Seminars and Colloquia by Series

Spectral Galerkin transfer operator methods in uniformly-expanding dynamics

Series
CDSNS Colloquium
Time
Wednesday, June 17, 2020 - 09:00 for 1.5 hours (actually 80 minutes)
Location
Bluejeans: https://primetime.bluejeans.com/a2m/live-event/xsgxxwbh
Speaker
Caroline WormellUniversity of Sydney

Full-branch uniformly expanding maps and their long-time statistical quantities are commonly used as simple models in the study of chaotic dynamics, as well as being of their own mathematical interest. A wide range of algorithms for computing these quantities exist, but they are typically unspecialised to the high-order differentiability of many maps of interest, and so have a weak tradeoff between computational effort and accuracy.

This talk will cover a rigorous method to calculate statistics of these maps by discretising transfer operators in a Chebyshev polynomial basis. This discretisation is highly efficient: I will show that, for analytic maps, numerical estimates obtained using this discretisation converge exponentially quickly in the order of the discretisation, for a polynomially growing computational cost. In particular, it is possible to produce (non-validated) estimates of most statistical properties accurate to 14 decimal places in a fraction of a second on a personal computer. Applications of the method to the study of intermittent dynamics and the chaotic hypothesis will be presented.

Nonuniformly hyperbolic systems arising from coupling of chaotic and gradient-like systems

Series
CDSNS Colloquium
Time
Wednesday, June 10, 2020 - 09:00 for 1.5 hours (actually 80 minutes)
Location
Bluejeans: https://primetime.bluejeans.com/a2m/live-event/xsgxxwbh
Speaker
Matteo TanziNew York University

We investigate dynamical systems obtained by coupling  an Anosov diffeomorphism and a N-pole-to-S-pole map of the circle. Both maps are uniformly hyperbolic; however, they have contrasting character, as the first one is chaotic while the second one has “orderly" dynamics. The first thing we show is that even weak coupling can produce interesting phenomena: when the attractor of the uncoupled system is not normally hyperbolic, most small interactions transform it from a smooth surface to a fractal-like set.  We then consider stronger couplings in which the action of the Anosov diffeomorphism on the circle map has certain monotonicity properties. These couplings produce genuine obstructions to uniform hyperbolicity; however, the monotonicity conditions make the system amenable to study by leveraging  techniques from the geometric and ergodic theories of hyperbolic systems.  In particular, we can show existence of invariant cones and SRB measures.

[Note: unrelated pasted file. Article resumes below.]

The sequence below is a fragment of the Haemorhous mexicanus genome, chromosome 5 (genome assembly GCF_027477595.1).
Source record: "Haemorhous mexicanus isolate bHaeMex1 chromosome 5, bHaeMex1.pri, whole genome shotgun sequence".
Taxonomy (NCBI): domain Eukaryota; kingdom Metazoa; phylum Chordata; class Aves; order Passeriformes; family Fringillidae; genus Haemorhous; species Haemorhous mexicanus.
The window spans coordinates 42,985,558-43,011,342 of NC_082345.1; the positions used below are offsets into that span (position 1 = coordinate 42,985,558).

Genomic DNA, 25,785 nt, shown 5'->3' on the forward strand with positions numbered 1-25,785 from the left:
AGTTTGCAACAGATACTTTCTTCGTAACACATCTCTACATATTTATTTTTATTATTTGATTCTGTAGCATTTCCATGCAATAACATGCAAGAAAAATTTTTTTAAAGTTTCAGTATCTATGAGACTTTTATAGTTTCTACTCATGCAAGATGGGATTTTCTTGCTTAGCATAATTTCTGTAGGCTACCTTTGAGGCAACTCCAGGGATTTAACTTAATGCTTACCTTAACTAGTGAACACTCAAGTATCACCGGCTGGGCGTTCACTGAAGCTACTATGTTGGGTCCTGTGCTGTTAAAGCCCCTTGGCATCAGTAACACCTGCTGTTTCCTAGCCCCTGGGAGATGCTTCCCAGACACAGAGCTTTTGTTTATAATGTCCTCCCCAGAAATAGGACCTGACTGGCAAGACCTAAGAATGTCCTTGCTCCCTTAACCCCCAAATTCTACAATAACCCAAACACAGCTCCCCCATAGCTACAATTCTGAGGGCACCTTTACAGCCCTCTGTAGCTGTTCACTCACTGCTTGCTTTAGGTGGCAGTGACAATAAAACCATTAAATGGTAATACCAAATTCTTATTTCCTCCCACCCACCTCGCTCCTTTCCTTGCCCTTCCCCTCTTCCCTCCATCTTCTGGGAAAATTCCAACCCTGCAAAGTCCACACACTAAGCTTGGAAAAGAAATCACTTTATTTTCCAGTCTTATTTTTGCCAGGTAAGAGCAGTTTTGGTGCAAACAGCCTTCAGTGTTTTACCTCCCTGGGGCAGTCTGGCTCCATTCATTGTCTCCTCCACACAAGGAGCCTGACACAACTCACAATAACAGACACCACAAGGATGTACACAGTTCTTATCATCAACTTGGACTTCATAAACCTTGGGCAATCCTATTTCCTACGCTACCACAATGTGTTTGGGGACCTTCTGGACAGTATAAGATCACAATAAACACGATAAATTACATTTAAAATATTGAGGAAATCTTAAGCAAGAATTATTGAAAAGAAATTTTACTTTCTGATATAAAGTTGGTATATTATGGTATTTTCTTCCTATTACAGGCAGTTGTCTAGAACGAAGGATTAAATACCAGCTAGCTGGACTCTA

This is joint work with Lai-Sang Young.

Parameterization of unstable manifolds for delay differential equations

Series
CDSNS Colloquium
Time
Wednesday, June 3, 2020 - 09:00 for 1.5 hours (actually 80 minutes)
Location
Bluejeans: https://primetime.bluejeans.com/a2m/live-event/xsgxxwbh
Speaker
Jason Mireles-JamesFlorida Atlantic University

Delay differential equations (DDEs) are important in physical applications where there is a time lag in communication between subsystems.  From a mathematical point of view DDEs are an interesting source of problems as they provide natural examples of infinite dimensional dynamical systems.  I'll discuss some spectral numerical methods for computing invariant manifolds for DDEs and present some applications.  

Long-time dynamics for the generalized Korteweg-de Vries and Benjamin-Ono equations

Series
CDSNS Colloquium
Time
Wednesday, May 27, 2020 - 09:00 for 1.5 hours (actually 80 minutes)
Location
Bluejeans: https://primetime.bluejeans.com/a2m/live-event/xsgxxwbh
Speaker
Benoît GrébertUniversité de Nantes

We provide an accurate description of the long time dynamics for generalized Korteweg-de Vries  and Benjamin-Ono equations on the circle without external parameters and for almost any (in probability and in density) small initial datum. To obtain that result we construct for these two classes of equations and under a very weak hypothesis of non degeneracy of the nonlinearity, rational normal forms on open sets surrounding the origin in high Sobolev regularity. With this new tool we can make precise the long time dynamics of the respective flows. In particular we prove a long-time stability result in Sobolev norm: given a large constant M and a sufficiently small parameter ε, for generic initial datum u(0) of size ε, we control the Sobolev norm of the solution u(t) for time of order ε^{−M}. 

Riemann's non-differentiable function is intermittent

Series
CDSNS Colloquium
Time
Wednesday, May 20, 2020 - 12:00 for 1 hour (actually 50 minutes)
Location
https://primetime.bluejeans.com/a2m/live-event/xsgxxwbh
Speaker
Victor da RochaGeorgia Tech

Please Note: (UPDATED Monday 5-18) Note the nonstandard start time of 12PM.

Riemann's non-differentiable function, although introduced as a pathological example in analysis, makes an appearance in a certain limiting regime of the theory of binormal flow for vortex lines. From this physical point of view, it also bears some qualitative similarities to turbulent fluid velocity fields in the infinite Reynolds number limit. In this talk, we'll see how this function arises in the study of the vortex filaments, and how we can adapt the notion of intermittency from the study of turbulent flows to this setting. Then, we'll study the fine intermittent nature of this function on small scales. To do so, we define the flatness, an analytic quantity measuring it, in two different ways. One in the physical space, and the other one in the Fourier space. We prove that both expressions diverge logarithmically as the relevant scale parameter tends to 0, which highlights the (weak) intermittent nature of Riemann's function.